Africa

UN battles to keep, attract DRC peacekeepers

John Heilprin

The world's largest UN peacekeeping effort risks unraveling in the the DRC, hampered by the potential loss of more than a quarter of its troops

The world’s largest UN peacekeeping effort risks unraveling in the the Democratic Republic of Congo, hampered by the potential loss of more than a quarter of its troops and an unwillingness on the part of other nations to supply more.

The top UN official for the DRC peacekeeping mission known by its French acronym Monuc conceded Thursday that India could pull out its nearly 4 400 troops that serve as the backbone of the 16 475-strong mission.

“The discussion is on with India about the future of its contingent,” Alan Doss said after briefing the Security Council.

“We all appreciate very much their support.”

Doss described the UN as a virtual beggar—not a single nation has been willing to help out in the nearly five months since the Security Council first authorised 3 085 additional troops for the mission.

“We haven’t made a lot of progress in terms of getting boots on the ground for the reinforcements we need,” he said. “We have to, cap in hand, knock on a lot of doors.”

A spokesperson for India’s UN mission could not immediately be reached for comment on Thursday.

UN officials say they simply do not have enough soldiers to effectively protect all civilians in the DRC, including at least one million who remain displaced by fighting in a country that is bigger than Western Europe but with only 480km of paved roads.

“The heavy lifting, I have to say, will still have to be done” by the Congolese national army, Doss said, though that will be difficult because Congo’s revenue has fallen 70% in recent months because of the collapse of commodity prices.

Pakistan’s 3 550 troops make up Monuc’s second-largest contingent, followed by about 1 300 troops each from Bangladesh and
Uruguay and more than 1 000 each from South Africa and Nepal.

“It’s time to start thinking about life after Monuc,” Doss told reporters.

The Security Council, after hearing from Doss on Thursday, made no official comment on the threats to the the DRC’s peacekeeping strength.

Instead, the 15-nation council authorised Mexican ambassador Claude Heller, this month’s council president, to commend UN Secretary General Ban Ki-moon’s “substantial efforts ... to reconfigure Monuc in order to improve its efficiency and mobility
to ensure a better protection of civilians.”

The Security Council members also “commended the improvement of the relationship among the countries of the region”—DRC, Rwanda and Uganda mainly—but “expressed their grave concern about the continued population displacement and the massive violations of human rights,” Heller said.

“They were especially dismayed by reports of widespread sexual violence and continued recruitment of minors into armed groups, and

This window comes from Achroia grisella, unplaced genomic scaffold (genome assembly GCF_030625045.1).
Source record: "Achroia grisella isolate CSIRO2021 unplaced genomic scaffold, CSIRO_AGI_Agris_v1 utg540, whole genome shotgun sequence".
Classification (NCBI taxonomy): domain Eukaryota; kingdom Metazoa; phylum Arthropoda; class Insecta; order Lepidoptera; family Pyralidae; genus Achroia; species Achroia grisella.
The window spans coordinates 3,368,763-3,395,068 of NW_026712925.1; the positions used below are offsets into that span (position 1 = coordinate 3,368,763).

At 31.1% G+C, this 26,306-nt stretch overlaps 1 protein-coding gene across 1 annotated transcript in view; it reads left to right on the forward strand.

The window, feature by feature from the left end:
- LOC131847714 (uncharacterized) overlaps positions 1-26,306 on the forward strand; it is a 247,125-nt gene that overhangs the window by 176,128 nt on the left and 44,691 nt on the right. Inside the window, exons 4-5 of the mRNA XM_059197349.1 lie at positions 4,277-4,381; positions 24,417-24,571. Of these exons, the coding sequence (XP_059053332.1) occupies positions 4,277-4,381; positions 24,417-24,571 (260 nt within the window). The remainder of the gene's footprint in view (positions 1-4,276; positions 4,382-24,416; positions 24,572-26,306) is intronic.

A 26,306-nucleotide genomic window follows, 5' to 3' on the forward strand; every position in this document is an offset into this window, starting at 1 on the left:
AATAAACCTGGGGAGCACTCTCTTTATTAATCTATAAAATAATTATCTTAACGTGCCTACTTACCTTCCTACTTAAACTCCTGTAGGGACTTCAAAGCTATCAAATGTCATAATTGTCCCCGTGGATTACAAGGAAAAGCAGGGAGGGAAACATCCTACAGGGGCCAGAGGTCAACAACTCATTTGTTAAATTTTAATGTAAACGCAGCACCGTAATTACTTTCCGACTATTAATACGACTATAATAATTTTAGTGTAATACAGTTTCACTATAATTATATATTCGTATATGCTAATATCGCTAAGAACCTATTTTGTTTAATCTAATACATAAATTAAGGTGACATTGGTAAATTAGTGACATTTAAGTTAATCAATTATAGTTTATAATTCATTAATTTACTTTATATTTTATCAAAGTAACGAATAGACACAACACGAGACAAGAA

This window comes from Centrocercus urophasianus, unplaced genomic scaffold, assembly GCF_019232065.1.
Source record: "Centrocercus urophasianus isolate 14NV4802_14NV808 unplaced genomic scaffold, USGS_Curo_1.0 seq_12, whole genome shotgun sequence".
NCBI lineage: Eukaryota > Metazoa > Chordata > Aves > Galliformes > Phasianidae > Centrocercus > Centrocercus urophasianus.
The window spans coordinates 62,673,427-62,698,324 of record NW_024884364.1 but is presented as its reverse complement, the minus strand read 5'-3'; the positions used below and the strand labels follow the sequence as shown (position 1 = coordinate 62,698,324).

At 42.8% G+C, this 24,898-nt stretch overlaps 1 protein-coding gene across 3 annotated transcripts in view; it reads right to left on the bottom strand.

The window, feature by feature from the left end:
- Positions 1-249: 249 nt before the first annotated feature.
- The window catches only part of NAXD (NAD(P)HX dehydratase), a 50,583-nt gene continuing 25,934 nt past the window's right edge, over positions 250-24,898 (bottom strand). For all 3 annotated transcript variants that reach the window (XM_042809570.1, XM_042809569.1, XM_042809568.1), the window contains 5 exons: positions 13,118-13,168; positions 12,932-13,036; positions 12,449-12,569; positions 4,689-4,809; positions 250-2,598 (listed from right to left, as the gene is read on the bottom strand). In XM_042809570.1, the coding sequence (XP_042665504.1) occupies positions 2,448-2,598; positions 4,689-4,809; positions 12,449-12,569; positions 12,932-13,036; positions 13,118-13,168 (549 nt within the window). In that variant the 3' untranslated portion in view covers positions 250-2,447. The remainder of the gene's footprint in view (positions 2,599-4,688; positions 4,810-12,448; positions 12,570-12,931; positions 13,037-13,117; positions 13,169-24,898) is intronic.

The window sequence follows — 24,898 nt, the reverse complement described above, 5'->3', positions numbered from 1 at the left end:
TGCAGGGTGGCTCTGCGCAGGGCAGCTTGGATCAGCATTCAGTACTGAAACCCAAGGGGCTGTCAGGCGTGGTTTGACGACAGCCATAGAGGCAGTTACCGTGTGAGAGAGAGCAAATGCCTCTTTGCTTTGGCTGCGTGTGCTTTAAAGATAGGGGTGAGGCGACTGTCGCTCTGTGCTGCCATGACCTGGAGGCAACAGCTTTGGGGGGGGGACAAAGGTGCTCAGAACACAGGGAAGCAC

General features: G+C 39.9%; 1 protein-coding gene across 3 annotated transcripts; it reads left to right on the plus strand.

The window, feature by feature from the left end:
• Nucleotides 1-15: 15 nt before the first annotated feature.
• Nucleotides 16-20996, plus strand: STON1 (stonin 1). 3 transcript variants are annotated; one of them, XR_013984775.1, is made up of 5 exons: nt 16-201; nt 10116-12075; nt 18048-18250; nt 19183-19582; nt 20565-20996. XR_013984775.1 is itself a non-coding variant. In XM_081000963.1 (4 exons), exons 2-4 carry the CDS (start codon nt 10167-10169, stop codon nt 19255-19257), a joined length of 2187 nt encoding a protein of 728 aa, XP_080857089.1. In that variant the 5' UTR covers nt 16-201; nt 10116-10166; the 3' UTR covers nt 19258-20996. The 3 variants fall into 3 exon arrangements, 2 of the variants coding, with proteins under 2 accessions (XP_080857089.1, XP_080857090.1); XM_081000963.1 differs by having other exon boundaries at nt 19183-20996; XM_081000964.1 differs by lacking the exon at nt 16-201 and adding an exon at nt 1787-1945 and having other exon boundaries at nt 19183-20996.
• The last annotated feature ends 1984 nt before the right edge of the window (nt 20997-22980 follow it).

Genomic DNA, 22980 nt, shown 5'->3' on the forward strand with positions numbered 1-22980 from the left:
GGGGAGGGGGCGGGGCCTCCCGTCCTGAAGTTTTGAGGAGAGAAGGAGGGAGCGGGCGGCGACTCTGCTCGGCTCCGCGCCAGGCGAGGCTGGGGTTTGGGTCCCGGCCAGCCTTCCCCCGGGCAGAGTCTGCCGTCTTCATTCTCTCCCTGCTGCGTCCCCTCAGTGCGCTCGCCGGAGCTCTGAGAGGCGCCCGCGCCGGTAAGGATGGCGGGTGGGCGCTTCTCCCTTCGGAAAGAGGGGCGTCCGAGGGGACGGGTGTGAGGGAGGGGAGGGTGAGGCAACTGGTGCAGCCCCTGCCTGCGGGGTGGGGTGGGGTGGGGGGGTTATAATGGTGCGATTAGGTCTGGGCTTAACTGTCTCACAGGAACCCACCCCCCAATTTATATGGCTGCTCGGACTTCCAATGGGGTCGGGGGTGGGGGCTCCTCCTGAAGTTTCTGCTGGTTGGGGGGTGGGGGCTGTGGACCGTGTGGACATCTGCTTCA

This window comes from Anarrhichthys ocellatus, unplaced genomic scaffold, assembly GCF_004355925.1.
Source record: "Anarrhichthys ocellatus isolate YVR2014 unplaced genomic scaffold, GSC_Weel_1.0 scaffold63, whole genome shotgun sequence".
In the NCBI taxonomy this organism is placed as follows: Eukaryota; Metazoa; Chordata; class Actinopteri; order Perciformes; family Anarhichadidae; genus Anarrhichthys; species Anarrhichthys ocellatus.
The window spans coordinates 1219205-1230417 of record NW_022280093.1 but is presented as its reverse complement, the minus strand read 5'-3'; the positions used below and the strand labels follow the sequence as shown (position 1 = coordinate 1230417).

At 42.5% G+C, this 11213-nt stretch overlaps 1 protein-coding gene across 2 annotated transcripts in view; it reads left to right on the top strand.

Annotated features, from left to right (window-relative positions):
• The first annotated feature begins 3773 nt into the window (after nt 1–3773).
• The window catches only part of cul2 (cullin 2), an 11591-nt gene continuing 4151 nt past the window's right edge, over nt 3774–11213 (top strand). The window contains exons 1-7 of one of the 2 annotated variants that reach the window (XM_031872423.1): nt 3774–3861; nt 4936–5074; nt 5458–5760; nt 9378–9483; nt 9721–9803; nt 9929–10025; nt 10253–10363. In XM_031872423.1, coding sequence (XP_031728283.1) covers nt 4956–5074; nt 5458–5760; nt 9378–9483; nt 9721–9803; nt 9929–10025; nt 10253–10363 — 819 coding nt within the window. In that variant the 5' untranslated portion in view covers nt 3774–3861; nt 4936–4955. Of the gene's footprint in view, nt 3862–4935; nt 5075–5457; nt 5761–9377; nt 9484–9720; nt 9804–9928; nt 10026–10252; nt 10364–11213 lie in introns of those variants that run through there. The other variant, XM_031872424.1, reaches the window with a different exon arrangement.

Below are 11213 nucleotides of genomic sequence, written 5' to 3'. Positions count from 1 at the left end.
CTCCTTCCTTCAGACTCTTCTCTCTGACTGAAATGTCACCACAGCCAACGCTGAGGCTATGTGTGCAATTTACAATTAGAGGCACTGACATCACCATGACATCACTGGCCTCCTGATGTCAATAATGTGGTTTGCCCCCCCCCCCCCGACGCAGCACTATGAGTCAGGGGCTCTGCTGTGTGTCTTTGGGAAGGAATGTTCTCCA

stressed the urgent need to end impunity for those responsible for these violations of human rights and international humanitarian law,” he said.

Though sexual violence “has reached horrific levels” and the use of child soldiers remain prevalent, Doss said, Monuc succeeded in removing 1 100 children from fighting since early this year.

Eastern DRC has been mired in mass killings, gang rapes and wholesale destruction of villages since Rwanda’s genocide almost 15 years ago swept over the border areas where marauding Hutu militias took refuge.

In late February and early March, just as the DRC’s rare cooperation with Rwanda and Uganda against armed rebel groups was nearing an end, Ban toured Monuc’s headquarters in Goma and visited a nearby UN-run camp for 20 000 people uprooted by the fighting in eastern DRC.

Fears of resumed violence are widespread among the displaced people, many of whom suffered from the wars and the recent advance by Tutsi rebel leader Laurent Nkunda’s troops that drove 250 000 people from their homes last year.

Nkunda contends he was defending the region’s minority Tutsis against the Rwandan Hutus.

Congolese and Rwandan forces drove out about 600 of the Hutu militia’s fighters earlier this year, and the Congolese army planned to force out 400 more. But that left thousands of Hutu militia fighters still believed to be in play in eastern DRC.

DRC and Uganda also teamed up to disperse some of the Lord’s Resistance Army rebel fighters to the north, but many remain.

In Nairobi on Thursday, the top UN and African Union envoys to the Great Lakes region of Africa said “the region is now yearning for peace” and that there is a “growing rapprochement between the governments” of Congolese President Joseph Kabila and Rwandan President Paul Kagame.

Olusegun Obasanjo, Ban’s envoy, and Benjamin Mkapa, the AU envoy, “expressed satisfaction that some internally displaced persons were starting to return to their homes” in the Great Lakes region that includes Burundi, Tanzania and Kenya.

But in Goma, the North Kivu provincial capital, Anna Ridout of relief group World Vision International said on Thursday there is still no peace in eastern DRC and the situation is expected to worsen in South Kivu province. - Sapa-AP

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